Ask any fire chiefs with colleges or universities in their communities what their high-risk population is, and the answer is almost universally "students." How these students live and behave has a significant impact on their level of fire safety and the outbreak of fires, which translates directly...
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Today's students bring a tremendous number of electrical devices with them when they come to campus. This can range from big-screen TVs to portable electrical grills and this creates several problems. The first is that in older buildings, whether they are residence halls, Greek housing or off-campus housing, there may not be either enough capacity in the electrical system to support all of these devices, or there may be insufficient outlets. If there is not enough capacity on a circuit, this can result in overloading, brown-outs, overheating and other problems that can contribute to a fire.
Also, if there are not sufficient outlets, then the occupants may get creative in how they plug in all of their devices, such as running extension cords under carpets or behind furniture. In addition, this contributes to the overloading problem when too many devices are plugged into one outlet.
More schools are banning smoking in residence halls for both health and fire safety reasons. While this is obviously beneficial, it has also created the problem of the "underground," or hidden, smoker. Students still want to smoke (and it isn't always cigarettes) and may go to creative lengths to conceal their smoking, which isn't limited to just covering smoke alarms in their rooms.
At one school, a student taped a rolled-up towel to the base of his door so that the smoke would not be drawn into the corridor. He then put a lit incense stick into the crack between the door and the jamb and proceeded to smoke and fall asleep. The incense stick fell out of the door and onto the rolled-up towel, igniting it.
Housekeeping is an issue for several reasons. First, an accumulation of trash or other items can block egress and access for the fire departments. Bicycles seem to be a particular problem as they are stored in hallways and stairwells, chained to the railings and left in a number of other places.
An accumulation of trash can also become an easily-ignitable fuel load. In the 1996 fraternity fire at the University of North Carolina-Chapel Hill that killed five students, a cigarette ignited a pile of trash in the basement of the fraternity after a party. The fire did not break out until the next morning and killed three students sleeping on the top floor of the building.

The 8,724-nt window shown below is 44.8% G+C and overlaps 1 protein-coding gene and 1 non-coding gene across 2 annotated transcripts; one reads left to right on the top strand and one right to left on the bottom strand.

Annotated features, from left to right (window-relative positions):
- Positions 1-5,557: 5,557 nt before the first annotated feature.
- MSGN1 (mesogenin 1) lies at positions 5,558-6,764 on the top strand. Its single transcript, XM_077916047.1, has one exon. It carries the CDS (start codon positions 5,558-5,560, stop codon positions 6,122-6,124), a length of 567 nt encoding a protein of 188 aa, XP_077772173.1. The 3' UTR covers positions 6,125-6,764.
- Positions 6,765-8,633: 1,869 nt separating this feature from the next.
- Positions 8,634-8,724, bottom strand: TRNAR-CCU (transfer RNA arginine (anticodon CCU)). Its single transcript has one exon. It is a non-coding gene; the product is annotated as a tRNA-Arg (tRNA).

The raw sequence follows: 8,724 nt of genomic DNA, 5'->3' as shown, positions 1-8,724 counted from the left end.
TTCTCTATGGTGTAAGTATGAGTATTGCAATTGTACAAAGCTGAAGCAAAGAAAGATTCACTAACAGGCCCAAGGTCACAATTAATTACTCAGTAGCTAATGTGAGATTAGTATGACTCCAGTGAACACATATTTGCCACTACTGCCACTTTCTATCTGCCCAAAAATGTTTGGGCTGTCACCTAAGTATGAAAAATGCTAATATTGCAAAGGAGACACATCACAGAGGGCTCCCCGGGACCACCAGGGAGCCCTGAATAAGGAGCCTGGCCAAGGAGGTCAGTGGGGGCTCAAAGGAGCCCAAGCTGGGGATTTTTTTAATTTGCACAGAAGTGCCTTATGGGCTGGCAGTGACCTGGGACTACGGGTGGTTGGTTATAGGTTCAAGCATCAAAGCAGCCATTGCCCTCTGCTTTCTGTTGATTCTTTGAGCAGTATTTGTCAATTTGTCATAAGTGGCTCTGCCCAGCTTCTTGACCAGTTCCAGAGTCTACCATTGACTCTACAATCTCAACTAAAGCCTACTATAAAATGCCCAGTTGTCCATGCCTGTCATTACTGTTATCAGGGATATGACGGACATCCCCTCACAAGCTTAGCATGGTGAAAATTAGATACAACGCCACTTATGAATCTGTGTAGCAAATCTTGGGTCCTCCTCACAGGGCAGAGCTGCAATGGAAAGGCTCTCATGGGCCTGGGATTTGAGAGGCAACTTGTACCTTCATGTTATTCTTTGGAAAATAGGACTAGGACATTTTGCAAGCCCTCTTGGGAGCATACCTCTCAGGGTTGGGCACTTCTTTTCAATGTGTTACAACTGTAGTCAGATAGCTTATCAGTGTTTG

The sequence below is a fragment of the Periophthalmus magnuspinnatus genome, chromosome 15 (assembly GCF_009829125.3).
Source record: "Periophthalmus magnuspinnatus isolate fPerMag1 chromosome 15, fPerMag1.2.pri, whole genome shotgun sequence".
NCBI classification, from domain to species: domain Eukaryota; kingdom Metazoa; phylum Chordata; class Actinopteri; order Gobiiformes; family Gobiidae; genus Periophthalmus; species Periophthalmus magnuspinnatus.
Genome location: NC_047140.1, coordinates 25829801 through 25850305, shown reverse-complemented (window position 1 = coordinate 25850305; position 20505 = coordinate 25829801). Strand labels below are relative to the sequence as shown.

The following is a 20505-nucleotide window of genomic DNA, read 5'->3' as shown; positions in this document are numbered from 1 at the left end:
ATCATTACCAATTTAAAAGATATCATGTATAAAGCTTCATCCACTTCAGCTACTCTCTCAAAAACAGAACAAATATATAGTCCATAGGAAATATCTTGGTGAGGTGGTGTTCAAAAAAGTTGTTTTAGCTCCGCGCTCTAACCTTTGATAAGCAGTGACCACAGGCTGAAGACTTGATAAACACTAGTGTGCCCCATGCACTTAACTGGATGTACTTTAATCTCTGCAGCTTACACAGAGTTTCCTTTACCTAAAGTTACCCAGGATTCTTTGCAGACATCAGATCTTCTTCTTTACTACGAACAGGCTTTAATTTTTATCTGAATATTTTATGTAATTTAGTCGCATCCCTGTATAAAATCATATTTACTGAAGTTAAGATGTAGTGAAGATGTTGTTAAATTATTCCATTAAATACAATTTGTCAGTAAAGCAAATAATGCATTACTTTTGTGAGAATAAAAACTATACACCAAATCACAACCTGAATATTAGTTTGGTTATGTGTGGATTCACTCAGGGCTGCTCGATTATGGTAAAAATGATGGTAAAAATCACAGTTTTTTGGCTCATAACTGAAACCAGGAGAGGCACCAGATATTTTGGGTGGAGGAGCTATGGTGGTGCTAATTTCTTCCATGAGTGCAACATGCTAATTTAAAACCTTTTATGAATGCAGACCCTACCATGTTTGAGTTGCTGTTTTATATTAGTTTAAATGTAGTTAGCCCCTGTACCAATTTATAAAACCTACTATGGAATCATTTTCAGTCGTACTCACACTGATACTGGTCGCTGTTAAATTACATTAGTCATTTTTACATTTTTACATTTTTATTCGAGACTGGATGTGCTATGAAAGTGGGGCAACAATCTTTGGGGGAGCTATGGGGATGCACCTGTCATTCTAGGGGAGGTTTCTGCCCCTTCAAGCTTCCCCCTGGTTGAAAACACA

Large Numbers Of Occupants
Housing around most campuses is very tight, which usually translates into higher rents. To help reduce the per-person cost of the monthly rent, students will often try to have a large number of people living in a house. To avoid the overcrowding that may occur, some communities have passed ordinances limiting the number of unrelated occupants at a given number. However, this is often difficult to enforce proactively.
Students will often live in "creative" living situations or have an unusually large number of people in one apartment or house to help reduce the per-person cost of housing. A number of the fires occur in what can perhaps be called "substandard" housing. Typical off-campus student housing is often made up of one- or two-family houses that are now used as rental properties and where as many students are crammed in to lower the rent as much as possible.
According to a study done by USA Today, 69% of campus-related fire fatalities that it identified had occurred in houses that had been built before 1930. These can create several problems, including inadequate electrical capacity for today's students, insufficient bedrooms, poor egress, poor heating, which can lead to use of alternative heating sources, and much more. Furthermore, because of the age and condition of the house, the landlord may be reluctant to make upgrades such as installing a residential sprinkler system.
As an example, let's talk about a house where the author lived in 1983 while a junior in college. While this is almost a quarter of a century ago, I wouldn't be surprised at all to find the same conditions at many campuses today. When the five of us lived there, it was what I would call a "tired" house, and I can only imagine how "tired" it is now, many years later. To fit five of us and give each of us our own room, some creativity was necessary, and one of my roommates moved his bed into a large closet, ran an extension cord in there and put up shelves for his candles. And he smoked. Another roommate had a basement study room that he partitioned off with sheets of plastic and used a space heater to keep warm. Why we didn't become statistics, I really don't know.